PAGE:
Ndamukong Suh got his wish.
The Lions star defensive tackle met with NFL commissioner Roger Goodell and his staff yesterday to clarify questions about his play and the game.
“I have gained a better understanding how I need to continue to play the game to help my team win,’’ Suh said in a statement. “I look forward to the rest of the season and doing everything we can to bring the Lombardi Trophy to Detroit.’’
Detroit, aiming for its first postseason appearance this century, is 6-2 for the first time since 2007 and next plays Nov. 13 at Chicago. The Lions haven’t won an NFL title since 1956, but Suh and his teammates are playing and talking with a lot of swagger these days.
Suh requested the bye-week session at NFL headquarters in New York to talk about the flags and fines he has received. He was joined by Lions coach Jim Schwartz and team president Tom Lewand, according to Goodell.
“Ndamukong plays the game with great skill and passion and is a major reason for the Lions’ success this year,’’ Goodell said in a statement. “In the course of our dialogue today, we reviewed video showing that Ndamukong has clearly made the adjustments to play consistently within the rules so that he can continue to help the team. We commend Ndamukong’s leadership in taking the initiative to schedule today’s meeting.’’
Suh’s rough play has led to $42,500 in fines since Detroit drafted him No. 2 overall out of Nebraska in 2009.
In August, he was fined a third time for roughing up a third quarterback in less than a year after grabbing Cincinnati’s Andy Dalton and throwing him to the turf after he had gotten rid of the ball. Suh vowed back then he wouldn’t “by any means’’ change his game. He was fined twice last year for hits on Chicago’s Jay Cutler during the regular season and Cleveland’s Jake Delhomme in an exhibition game. He shoved Cutler hard and high in the back and twisted Delhomme’s face mask and slammed him to the ground.
The Raiders signed wide receiver T.J. Houshmandzadeh, reuniting him with quarterback Carson Palmer. Palmer and Houshmandzadeh were Bengals teammates for six seasons and both had their greatest NFL success when they were together. Houshmandzadeh, 34, had been out of the league since playing with Baltimore last season but had been working out in Southern California with Palmer before the Raiders acquired the quarterback last month. Houshmandzadeh is also very familiar with Raiders coach Hue Jackson, who was the receivers coach in Cincinnati for three years during Houshmandzadeh’s tenure there. Houshmandzadeh averaged 89 catches over a five-year span in Cincinnati. His best season came in 2007, when he caught a career-high 112 passes for 1,143 yards and 12 touchdowns . . . Wide receiver Brian Robiskie, a 2009 second-round draft pick, was waived by the Browns to make room for free agent running back Thomas Clayton, who played in two games for Cleveland and one for the Patriots last season. He was brought back because of injuries to Peyton Hillis (hamstring) and Montario Hardesty (calf) . . . The Buccaneers signed safety David Sims, who was in training camp with the Giants but was released during the final cuts. He entered the NFL as an undrafted free agent out of Iowa State . . . The Colts released offensive lineman Michael Toudouze and linebacker Cody Glenn . . . The Cardinals re-signed fullback Reagan Maui’a and released defensive end Ronald Talley, who was subsequently re-signed to the practice squad. The team then released defensive tackle Ricky Lumpkin from the practice squad.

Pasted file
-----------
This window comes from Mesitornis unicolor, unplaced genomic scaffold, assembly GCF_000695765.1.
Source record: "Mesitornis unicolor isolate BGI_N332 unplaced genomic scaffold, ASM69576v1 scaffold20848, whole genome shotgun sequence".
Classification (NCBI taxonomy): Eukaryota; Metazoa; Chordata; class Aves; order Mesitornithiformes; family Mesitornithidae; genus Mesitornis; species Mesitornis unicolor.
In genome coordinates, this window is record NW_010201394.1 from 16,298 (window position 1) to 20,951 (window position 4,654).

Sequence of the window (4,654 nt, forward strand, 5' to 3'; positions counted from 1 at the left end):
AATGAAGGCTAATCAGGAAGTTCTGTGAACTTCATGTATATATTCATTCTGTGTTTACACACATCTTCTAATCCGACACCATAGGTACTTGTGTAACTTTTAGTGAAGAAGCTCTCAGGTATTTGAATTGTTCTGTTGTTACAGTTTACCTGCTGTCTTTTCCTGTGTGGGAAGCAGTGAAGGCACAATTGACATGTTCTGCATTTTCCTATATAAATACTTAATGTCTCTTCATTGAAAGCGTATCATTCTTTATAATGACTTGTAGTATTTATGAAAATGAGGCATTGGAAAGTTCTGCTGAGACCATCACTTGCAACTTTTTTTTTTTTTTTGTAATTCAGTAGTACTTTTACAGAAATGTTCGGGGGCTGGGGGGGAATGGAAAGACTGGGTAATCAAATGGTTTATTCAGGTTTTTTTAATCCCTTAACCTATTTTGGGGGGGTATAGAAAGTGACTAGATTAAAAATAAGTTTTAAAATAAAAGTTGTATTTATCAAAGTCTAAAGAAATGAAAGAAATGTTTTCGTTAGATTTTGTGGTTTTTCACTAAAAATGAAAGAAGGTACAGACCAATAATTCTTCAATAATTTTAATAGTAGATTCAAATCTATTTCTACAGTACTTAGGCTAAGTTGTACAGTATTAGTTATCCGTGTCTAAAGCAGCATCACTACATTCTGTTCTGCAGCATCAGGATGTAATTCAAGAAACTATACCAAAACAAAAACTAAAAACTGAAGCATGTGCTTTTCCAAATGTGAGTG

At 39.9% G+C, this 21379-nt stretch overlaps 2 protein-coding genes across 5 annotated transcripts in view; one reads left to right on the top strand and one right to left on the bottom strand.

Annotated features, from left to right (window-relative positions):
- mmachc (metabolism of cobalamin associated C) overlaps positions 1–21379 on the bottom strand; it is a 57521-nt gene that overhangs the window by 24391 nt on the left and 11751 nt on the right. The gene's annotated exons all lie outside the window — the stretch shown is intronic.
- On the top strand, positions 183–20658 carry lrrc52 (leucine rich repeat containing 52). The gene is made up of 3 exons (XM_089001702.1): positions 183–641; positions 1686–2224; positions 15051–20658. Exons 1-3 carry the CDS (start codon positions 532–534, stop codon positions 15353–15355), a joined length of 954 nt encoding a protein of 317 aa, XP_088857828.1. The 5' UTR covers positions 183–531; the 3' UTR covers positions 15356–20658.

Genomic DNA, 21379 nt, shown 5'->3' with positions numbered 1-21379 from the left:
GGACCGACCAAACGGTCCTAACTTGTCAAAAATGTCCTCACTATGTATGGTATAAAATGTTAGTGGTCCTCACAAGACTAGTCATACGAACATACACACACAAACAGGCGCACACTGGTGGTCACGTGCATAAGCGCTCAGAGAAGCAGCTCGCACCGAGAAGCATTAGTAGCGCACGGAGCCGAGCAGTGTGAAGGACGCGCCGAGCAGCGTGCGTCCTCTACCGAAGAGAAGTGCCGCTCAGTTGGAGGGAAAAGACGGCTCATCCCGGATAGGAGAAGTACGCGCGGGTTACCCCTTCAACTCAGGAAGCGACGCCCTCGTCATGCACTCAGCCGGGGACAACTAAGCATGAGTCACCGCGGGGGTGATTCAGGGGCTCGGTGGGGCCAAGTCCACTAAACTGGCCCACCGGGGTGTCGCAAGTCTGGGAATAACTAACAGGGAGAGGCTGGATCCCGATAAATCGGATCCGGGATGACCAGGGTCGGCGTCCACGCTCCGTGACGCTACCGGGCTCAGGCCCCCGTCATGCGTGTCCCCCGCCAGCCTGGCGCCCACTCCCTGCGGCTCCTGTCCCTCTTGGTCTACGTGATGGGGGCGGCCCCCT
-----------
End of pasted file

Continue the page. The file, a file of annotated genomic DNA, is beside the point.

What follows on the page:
Tax deal nixed
Minnesota governor Mark Dayton ruled out a tax increase as a way to help pay for a new Vikings stadium, blowing a $350 million hole in the team’s plan to build a $1.1 billion home in the suburbs north of the Twin Cities. Stadium supporters on the Ramsey County Board had proposed increasing the county sales tax by half a cent to come up with the $350 million local share of the overall cost. But Dayton, after conferring with leading lawmakers from both parties, said there is not enough support in the Legislature to exempt any proposed tax increase from a public vote - either in Ramsey County, or in Minneapolis if a stadium plan lands there instead . . . The NFL overturned the $5,000 fine Ravens center Matt Birk received for removing a microphone he was wearing in a game against the Jets. Birk’s agent confirmed the six-time Pro Bowl selection won his appeal of the fine. NFL rules require centers or guards to wear microphones on their pads, but Birk indicated that the listening device was uncomfortable to wear because it was touching his neck. So he took it off, and was fined . . . Injured Texans outside linebacker Mario Williams said he’s healing “extremely fast’’ in his recovery from a torn chest muscle that will sideline him the rest of this season . . . The Galveston County medical examiner’s office ruled the death of a man at the home of Texans defensive end Antonio Smith an accidental drowning. The body of Engram Lamar Crenshaw, 37, was discovered in the pool behind Smith’s home following a party on Sept. 3. Crenshaw was a friend of Smith’s, and not affiliated with the team. No charges have been filed in the case.